If you’re craving an escape from reality, look no further than Terry McMillan’s heart-warming and humorous tenth novel, It’s Not All Downhill From Here (Ballantine Books). 

The wisecracking, procrastinating Loretha Curry hates celebrating her birthday. To discourage her four BFFs from their latest planned celebration, her third husband, Carl, strikes a bargain with them. They must allow Loretha to spend the day alone with him in Palm Springs if she makes the self-improvements they’ve been nagging her about. She promises to comply because she’s deeply in love with Carl and is desperate for alone time with him. He makes her “feel forty and sexy” even though she’s 68.

Obsessed with aging, Loretha is a self-made beauty-supply mogul who lives in Pasadena. She is cursed with an alcoholic daughter, a jealous twin sister, an ex-pat son living in Japan whose wife and twins she’s never met, and a family who treats her like an ATM machine. With two prior bad marriages, she’s striven to be the dutiful wife, mother, sister and grandmother while balancing her ambition and underwriting her family.


Until tragedy strikes in Chapter One, Loretha has been living in denial about her own imperfections, but now they are staring back at her in the mirror. Fortunately, her lively sisterhood “has her back” on the bumpy road to rejuvenation. Her posse, Sadie, Pookie, Korynthia and Lucky, similarly struggle with family issues, affairs, addiction and ill health. For the past 50 years, these “crazy old ladies” have regularly met up to dish, dine and support each other through life’s messiness.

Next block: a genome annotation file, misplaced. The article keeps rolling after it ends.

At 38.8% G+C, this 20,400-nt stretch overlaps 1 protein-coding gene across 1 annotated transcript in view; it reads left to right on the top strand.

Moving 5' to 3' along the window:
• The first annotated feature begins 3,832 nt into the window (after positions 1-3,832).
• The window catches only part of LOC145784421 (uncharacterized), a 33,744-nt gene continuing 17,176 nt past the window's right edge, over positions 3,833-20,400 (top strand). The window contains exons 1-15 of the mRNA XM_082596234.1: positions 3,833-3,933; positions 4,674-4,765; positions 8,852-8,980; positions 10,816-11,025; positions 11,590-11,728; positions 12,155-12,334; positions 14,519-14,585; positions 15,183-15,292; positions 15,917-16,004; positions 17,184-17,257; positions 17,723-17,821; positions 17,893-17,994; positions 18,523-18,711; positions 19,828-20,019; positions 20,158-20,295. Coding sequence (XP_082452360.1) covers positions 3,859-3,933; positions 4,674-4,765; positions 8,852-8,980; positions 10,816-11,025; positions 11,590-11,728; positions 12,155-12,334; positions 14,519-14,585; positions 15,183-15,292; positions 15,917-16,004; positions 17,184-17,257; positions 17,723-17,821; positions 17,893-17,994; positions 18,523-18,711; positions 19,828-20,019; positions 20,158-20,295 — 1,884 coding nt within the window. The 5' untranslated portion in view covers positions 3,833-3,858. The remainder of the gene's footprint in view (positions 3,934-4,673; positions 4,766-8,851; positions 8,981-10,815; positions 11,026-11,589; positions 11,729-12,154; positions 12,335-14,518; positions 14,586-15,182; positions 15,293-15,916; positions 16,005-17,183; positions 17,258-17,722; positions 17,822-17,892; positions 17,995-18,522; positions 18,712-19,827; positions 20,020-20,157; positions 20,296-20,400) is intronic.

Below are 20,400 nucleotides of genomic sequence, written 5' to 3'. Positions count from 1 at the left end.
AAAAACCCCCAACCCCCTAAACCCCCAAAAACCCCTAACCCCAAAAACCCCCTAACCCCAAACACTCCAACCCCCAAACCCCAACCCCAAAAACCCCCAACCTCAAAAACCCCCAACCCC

These girlfriends are so outrageous that the reader hungers for an invitation to their dinners featuring laugh-out-loud one-liners about Viagra, relationships and religion that counterbalance the heartbreak in their lives. Additionally, Loretha’s witty 86-year-old Ma is entertaining when she goes “all Oprah” on her by mailing her missives about self-improvement.

Through it all, Loretha’s faith in love, family, friends, and eventually herself, propel her past her grief, loneliness and weight gain, opening her up to new adventures. Although she’s in her Third Chapter of life, Loretha discovers that she can grow, and that old dogs can learn new tricks. There is no pivotal “Aha!” moment for Loretha; her self-journey is a slow, steady climb. In fulfilling her promise to Carl, she approaches her evolution in “baby steps.” Whether it’s exercising, traveling, attending church or reconnecting with family, Loretha views her world with a sense of insightful humor that makes her struggles feel real to the reader.


As I read the novel, I couldn’t help thinking that McMillan, known for Waiting to Exhale and How Stella Got Her Groove Back, has also reached the Third Chapter of her own life. Like Loretha, she’s now 68, and she’s perceptive about the concerns of women of a certain age, which often feel uncomfortable. The universal fears of being attractive to the opposite sex, respected by your children, and acknowledged for your accomplishments, as well as dealing with age-related ailments, are addressed with wit and humor.

In It’s Not All Downhill From Here, McMillan not only provides inspirational lessons for her characters, but for the reader as well. She flips the bird at the societal expectations of aging women, making her characters sexy and fun. As Loretha concludes, we should “learn how to live forward instead of backward.” 

Buy this book!

Terry McMillan is the #1 New York Times bestselling author of Waiting to Exhale, How Stella Got Her Groove Back, A Day Late and a Dollar Short, The Interruption of Everything, I Almost Forgot About You, and the editor of Breaking Ice: An Anthology of Contemporary African-American Fiction. Four of  McMillan’s novels have been made into movies. She lives in California.